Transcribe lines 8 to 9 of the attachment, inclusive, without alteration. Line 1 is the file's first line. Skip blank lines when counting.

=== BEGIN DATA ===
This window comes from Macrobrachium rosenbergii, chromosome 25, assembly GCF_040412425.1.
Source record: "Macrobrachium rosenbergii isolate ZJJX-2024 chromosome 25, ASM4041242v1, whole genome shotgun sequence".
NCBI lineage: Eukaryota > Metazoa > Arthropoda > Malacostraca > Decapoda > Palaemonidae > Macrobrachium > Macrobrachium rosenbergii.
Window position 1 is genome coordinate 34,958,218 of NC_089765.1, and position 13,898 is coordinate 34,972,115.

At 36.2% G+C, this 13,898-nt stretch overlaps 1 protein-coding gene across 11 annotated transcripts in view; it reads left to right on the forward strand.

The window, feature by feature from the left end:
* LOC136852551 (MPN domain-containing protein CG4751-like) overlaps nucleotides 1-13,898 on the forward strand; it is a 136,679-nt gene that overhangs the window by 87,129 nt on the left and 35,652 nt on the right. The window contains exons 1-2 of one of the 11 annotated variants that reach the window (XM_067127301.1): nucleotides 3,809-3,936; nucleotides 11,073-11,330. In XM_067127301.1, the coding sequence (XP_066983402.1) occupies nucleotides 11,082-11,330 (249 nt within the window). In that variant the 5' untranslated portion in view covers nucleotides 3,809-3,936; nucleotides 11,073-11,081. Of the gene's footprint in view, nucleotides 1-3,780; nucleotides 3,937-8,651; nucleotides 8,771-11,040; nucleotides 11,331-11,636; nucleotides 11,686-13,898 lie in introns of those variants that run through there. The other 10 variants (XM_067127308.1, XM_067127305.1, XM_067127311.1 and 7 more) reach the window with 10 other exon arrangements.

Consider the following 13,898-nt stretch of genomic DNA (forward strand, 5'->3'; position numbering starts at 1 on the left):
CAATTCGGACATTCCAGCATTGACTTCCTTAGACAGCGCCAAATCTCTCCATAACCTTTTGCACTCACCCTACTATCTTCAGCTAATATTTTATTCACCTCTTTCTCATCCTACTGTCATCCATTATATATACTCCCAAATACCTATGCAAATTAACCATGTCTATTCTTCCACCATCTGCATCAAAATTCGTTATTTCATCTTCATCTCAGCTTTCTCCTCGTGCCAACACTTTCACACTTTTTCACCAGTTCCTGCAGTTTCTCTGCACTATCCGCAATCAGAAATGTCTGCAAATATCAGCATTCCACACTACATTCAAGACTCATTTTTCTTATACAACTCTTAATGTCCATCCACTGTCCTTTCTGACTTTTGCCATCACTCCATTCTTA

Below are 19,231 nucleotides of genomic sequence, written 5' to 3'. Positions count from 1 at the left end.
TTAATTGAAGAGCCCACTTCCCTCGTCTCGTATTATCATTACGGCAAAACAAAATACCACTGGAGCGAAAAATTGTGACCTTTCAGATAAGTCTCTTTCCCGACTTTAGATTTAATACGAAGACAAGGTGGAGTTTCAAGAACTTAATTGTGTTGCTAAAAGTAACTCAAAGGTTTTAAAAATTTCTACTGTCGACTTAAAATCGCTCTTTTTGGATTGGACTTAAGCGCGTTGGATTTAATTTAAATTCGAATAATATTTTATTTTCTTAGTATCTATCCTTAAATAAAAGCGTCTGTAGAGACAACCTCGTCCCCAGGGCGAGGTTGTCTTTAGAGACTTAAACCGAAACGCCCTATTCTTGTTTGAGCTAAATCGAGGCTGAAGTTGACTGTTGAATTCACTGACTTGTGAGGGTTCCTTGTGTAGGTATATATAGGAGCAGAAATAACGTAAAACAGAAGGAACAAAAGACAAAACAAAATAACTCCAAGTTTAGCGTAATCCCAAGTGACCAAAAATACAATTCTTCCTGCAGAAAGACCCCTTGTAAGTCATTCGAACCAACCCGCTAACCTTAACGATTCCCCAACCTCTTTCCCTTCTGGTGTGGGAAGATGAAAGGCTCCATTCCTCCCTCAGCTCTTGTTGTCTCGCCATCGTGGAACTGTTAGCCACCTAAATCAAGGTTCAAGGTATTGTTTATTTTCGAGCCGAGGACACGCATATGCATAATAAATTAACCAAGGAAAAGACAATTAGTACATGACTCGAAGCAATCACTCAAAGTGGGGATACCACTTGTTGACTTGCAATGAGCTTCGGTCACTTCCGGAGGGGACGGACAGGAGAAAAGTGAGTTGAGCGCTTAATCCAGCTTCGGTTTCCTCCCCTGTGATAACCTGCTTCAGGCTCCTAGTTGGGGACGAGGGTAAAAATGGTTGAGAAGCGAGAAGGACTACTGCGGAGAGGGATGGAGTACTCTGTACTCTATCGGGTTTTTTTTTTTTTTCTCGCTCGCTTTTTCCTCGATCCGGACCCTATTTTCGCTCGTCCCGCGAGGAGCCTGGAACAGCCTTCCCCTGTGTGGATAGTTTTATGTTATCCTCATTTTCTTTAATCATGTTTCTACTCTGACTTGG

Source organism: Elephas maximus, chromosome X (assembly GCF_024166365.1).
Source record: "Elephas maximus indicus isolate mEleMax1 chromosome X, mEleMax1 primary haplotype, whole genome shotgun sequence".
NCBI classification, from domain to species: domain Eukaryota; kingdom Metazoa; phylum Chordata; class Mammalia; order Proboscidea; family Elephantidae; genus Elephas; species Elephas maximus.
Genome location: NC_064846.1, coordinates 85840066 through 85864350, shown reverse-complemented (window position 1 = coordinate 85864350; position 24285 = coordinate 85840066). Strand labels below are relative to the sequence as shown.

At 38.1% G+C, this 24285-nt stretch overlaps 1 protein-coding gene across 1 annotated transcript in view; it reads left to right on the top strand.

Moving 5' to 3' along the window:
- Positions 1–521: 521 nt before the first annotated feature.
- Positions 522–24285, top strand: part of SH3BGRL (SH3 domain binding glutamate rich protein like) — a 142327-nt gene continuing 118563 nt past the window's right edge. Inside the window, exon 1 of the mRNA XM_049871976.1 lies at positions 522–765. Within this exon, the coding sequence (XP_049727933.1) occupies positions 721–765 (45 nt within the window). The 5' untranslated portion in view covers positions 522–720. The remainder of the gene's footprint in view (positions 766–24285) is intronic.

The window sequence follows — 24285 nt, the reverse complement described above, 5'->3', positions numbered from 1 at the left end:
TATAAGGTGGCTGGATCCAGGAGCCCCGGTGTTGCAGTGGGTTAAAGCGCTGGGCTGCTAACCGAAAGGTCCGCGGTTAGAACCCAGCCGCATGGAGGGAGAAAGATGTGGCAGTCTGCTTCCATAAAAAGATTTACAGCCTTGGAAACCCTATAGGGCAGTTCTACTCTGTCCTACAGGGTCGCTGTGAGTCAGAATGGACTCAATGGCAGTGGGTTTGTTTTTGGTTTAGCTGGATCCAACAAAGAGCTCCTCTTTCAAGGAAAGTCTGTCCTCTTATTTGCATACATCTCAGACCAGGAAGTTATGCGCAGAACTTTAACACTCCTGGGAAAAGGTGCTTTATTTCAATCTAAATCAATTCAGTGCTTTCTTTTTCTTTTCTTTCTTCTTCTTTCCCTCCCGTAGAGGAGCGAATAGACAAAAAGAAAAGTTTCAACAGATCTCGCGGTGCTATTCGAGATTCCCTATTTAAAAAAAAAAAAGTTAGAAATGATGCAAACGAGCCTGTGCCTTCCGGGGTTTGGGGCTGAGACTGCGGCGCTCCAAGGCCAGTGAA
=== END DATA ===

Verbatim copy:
Consider the following 13,898-nt stretch of genomic DNA (forward strand, 5'->3'; position numbering starts at 1 on the left):
CAATTCGGACATTCCAGCATTGACTTCCTTAGACAGCGCCAAATCTCTCCATAACCTTTTGCACTCACCCTACTATCTTCAGCTAATATTTTATTCACCTCTTTCTCATCCTACTGTCATCCATTATATATACTCCCAAATACCTATGCAAATTAACCATGTCTATTCTTCCACCATCTGCATCAAAATTCGTTATTTCATCTTCATCTCAGCTTTCTCCTCGTGCCAACACTTTCACACTTTTTCACCAGTTCCTGCAGTTTCTCTGCACTATCCGCAATCAGAAATGTCTGCAAATATCAGCATTCCACACTACATTCAAGACTCATTTTTCTTATACAACTCTTAATGTCCATCCACTGTCCTTTCTGACTTTTGCCATCACTCCATTCTTA